November 14, 2017 by Leave a comment

We got some economic data out this morning, which was positive, but we’re still seeing Treasury yields and mortgage rates dip down a little after some statements from the Fed. Tax reform is still in the spotlight, so any statements that shed light on the future of that bill will likely have an effect on rates. Read on for more details.

Market Outlook 11.13.17 from Total Mortgage on Vimeo.

Where are mortgage rates going?  

Rates slightly lower today         

Tax reform        

Mortgage rates are dealing with some mild downward pressure this morning. Investors are still mostly in wait and see mode for more information on the Republican led tax reform effort.

Click here to get today’s latest mortgage rates (Oct. 17, 2018).

That bill is currently up for debate in the Senate, and a House vote is expected to take place later this week. Optimism about corporate tax cuts has fueled a rally in stocks over the past couple weeks, but we’ve seen that sentiment tempered over the past several days as some doubts about the bill’s timeline creep in.

It’s been the goal of President Trump’s for the Republicans to pass the bill through the House by Thanksgiving.

There hasn’t been too much said about the plan this week, but last night, Treasury Secretary Steven Mnuchin did state very clearly that the corporate tax rate will not go above 20%.

Here it is in his own words: “It’s not going up. I can tell you this is one of the things the president feels very strongly about.” Any further comments on the matter could likely influence the direction of the market and mortgage rates today and for the rest of the week.

Federal Reserve

Current Fed Chair Janet Yellen spoke to a European Central Bank panel early this morning, making several interesting comments on the relationship between the Fed, its members, and market participants.

Yellen expressed her concern that having such high number of officials on the Federal Open Market Committee makes it hard to avoid confusion about the future of monetary policy.

With so many members (19), some of whom have widely differing views on what type of policy action should be taken, the dialogue can become muddled. While she didn’t call out any officials by name, she did make it very clear that some have not been communicating as effectively as she’d like, stating:

“Individuals should be explaining in their speeches, elaborating what’s on the (Fed’s decision) statement and explaining what we have agreed upon. We agreed that having done that, individuals can go out and explain their individual perspectives… I would say that guidance hasn’t been totally faithfully followed, although many of my colleagues do try to do that, and the press tends to pick up on differences, (which is) particularly difficult when we have an upcoming policy decision.”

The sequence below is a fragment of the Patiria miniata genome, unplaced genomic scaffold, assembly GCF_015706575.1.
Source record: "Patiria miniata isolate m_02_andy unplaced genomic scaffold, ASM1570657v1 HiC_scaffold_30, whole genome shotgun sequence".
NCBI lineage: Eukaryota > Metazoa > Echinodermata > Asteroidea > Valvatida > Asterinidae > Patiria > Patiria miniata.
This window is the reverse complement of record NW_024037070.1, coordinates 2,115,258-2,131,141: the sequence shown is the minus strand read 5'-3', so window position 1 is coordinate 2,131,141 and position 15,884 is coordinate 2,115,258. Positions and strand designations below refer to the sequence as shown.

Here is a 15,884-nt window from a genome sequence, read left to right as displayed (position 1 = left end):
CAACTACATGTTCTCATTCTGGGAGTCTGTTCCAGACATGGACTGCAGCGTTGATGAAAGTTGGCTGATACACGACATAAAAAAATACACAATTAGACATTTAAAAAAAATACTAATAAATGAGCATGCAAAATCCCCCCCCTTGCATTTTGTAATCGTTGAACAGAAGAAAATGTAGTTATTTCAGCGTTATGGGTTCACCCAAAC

No concrete solution was offered to the problem as Yellen admitted that it’s a “work in progress.”

Rate/Float Recommendation                   

Lock now

Mortgage rates are down a touch today, which is great news for anyone looking to purchase a new home or refinance their current mortgage rate.

Given that rates are still expected to rise over the long-term, we recommend that borrowers lock in a rate sooner rather than later. If you choose to float today, there is the definite risk that rates will be higher in a week’s time.

Click here to head to our Mortgage Builder and figure out how much you could save. 

Today’s economic data:                               


  • Fed Chair Janet Yellen at 5:00am
  • St. Louis Fed President James Bullard at 8:30am


Producer prices for October jumped 0.4%, putting them at 2.8% year over year. Producer prices less food and energy also rose 0.4%, bringing them to 2.4% year over year. PPI-FD less food, energy, and trade services ticked up 0.2%, making it 2.3% year over year. Overall, it’s a strong report is a welcomed surprise to investors.

Get the GreenLight and close in 21 days* 

Notable events this week:                  


  • Nothing


  • Fedspeak
  • PPI-FD


  • Consumer Price Index
  • Retail Sales
  • Empire State Mfg Survey
  • Business Inventories
  • EIA Petroleum Status
  • Fedspeak


  • Jobless Claims
  • Philly Fed Business Outlook Survey
  • Import and Export Prices
  • Industrial Production
  • Fedspeak


  • Housing Starts
  • Kansas City Fed Manufacturing Index

*Terms and conditions apply.

Carter Wessman is originally from the charming town of Norfolk, Massachusetts. When he isn’t busy writing about mortgage related topics, you can find him playing table tennis, or jamming on his bass guitar.

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